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Review
, 2 (9), e291

Hookworm-related Anaemia Among Pregnant Women: A Systematic Review

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Review

Hookworm-related Anaemia Among Pregnant Women: A Systematic Review

Simon Brooker et al. PLoS Negl Trop Dis.

Abstract

Background and objectives: Hookworm infection is among the major causes of anaemia in poor communities, but its importance in causing maternal anaemia is poorly understood, and this has hampered effective lobbying for the inclusion of anthelmintic treatment in maternal health packages. We sought to review existing evidence on the role of hookworm as a risk factor for anaemia among pregnant women. We also estimate the number of hookworm infections in pregnant women in sub-Saharan Africa (SSA).

Methods: Structured searches using MEDLINE and EMBASE as well as manual searches of reference lists were conducted, and unpublished data were obtained by contacting authors. Papers were independently reviewed by two authors, and relevant data were extracted. We compared haemoglobin concentration (Hb) according to intensity of hookworm infection and calculated standardised mean differences and 95% confidence intervals. To estimate the number of pregnant women, we used population surfaces and a spatial model of hookworm prevalence.

Findings: One hundred and five reports were screened and 19 were eligible for inclusion: 13 cross-sectional studies, 2 randomised controlled trials, 2 non-randomised treatment trials and 2 observational studies. Comparing uninfected women and women lightly (1-1,999 eggs/gram [epg]) infected with hookworm, the standardised mean difference (SMD) was -0.24 (95% CI: -0.36 to -0.13). The SMD between women heavily (4000+ epg) infected and those lightly infected was -0.57 (95% CI: -0.87 to -0.26). All identified intervention studies showed a benefit of deworming for maternal or child health, but since a variety of outcomes measures were employed, quantitative evaluation was not possible. We estimate that 37.7 million women of reproductive age in SSA are infected with hookworm in 2005 and that approximately 6.9 million pregnant women are infected.

Conclusions: Evidence indicates that increasing hookworm infection intensity is associated with lower haemoglobin levels in pregnant women in poor countries. There are insufficient data to quantify the benefits of deworming, and further studies are warranted. Given that between a quarter and a third of pregnant women in SSA are infected with hookworm and at risk of preventable hookworm-related anaemia, efforts should be made to increase the coverage of anthelmintic treatment among pregnant women.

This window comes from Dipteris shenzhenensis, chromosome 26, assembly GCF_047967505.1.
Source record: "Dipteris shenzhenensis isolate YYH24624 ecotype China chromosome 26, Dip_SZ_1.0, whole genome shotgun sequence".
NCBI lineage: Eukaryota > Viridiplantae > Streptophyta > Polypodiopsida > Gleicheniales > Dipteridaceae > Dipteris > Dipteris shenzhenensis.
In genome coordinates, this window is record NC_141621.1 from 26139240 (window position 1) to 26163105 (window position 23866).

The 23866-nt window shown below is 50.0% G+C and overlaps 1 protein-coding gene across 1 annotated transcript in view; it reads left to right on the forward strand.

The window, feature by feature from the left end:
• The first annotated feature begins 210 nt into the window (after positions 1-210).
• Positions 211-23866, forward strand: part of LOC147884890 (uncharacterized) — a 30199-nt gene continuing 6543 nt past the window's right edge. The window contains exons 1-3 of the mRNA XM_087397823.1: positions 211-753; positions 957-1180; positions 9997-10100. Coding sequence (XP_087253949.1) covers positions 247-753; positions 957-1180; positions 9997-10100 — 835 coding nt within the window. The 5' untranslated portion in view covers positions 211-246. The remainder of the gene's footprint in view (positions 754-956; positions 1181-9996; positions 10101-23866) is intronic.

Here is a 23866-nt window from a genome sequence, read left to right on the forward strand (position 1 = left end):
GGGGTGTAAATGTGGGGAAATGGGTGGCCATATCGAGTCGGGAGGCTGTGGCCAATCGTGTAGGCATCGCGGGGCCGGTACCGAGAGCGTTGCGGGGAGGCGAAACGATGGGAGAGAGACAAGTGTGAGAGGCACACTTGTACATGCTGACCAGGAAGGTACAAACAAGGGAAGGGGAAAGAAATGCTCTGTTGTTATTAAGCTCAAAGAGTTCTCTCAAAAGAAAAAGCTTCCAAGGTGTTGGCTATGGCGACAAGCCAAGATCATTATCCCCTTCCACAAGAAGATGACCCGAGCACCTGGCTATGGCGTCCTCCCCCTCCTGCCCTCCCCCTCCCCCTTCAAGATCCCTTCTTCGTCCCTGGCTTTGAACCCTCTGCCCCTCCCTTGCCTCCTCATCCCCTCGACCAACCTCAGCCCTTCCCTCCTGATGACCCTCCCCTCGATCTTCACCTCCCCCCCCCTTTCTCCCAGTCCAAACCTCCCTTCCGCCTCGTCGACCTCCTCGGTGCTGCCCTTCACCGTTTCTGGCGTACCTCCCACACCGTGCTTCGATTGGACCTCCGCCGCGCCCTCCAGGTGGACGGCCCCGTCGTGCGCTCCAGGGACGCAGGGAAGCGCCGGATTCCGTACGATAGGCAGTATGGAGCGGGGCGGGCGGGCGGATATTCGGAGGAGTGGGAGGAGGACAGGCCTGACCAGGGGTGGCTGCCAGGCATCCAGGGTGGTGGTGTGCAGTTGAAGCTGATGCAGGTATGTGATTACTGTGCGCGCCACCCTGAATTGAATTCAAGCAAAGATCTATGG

Conflict of interest statement

PJH is Editor-in-Chief of PLoS Neglected Tropical Diseases and is an inventor on U.S. Patent 7,303,752 B2 (issued December 4, 2007) entitled “Hookworm vaccine.”

Figures

Figure 1
Figure 1. Forest plot of the difference in haemoglobin (Hb) concentration among pregnant women uninfected with hookworm and women harbouring a light (1–1,999 eggs/gram) hookworm infection.
Standardised mean difference less than zero indicate lower Hb levels in lightly infected women compared to uninfected women. The diamond represents the overall pooled estimates of the effect of light hookworm infection on Hb.
Figure 2
Figure 2. Forest plot of the difference in haemoglobin (Hb) concentration among pregnant women women harbouring a light (1–1,999 eggs/gram) hookworm infection and women harbouring a heavy (4,000+ eggs/gram) infection.
Standardised mean difference less than zero indicate lower Hb levels in heavily infected women compared to lightly infected women. The diamond represents the overall pooled estimates of the effect of heavy hookworm infection on Hb.

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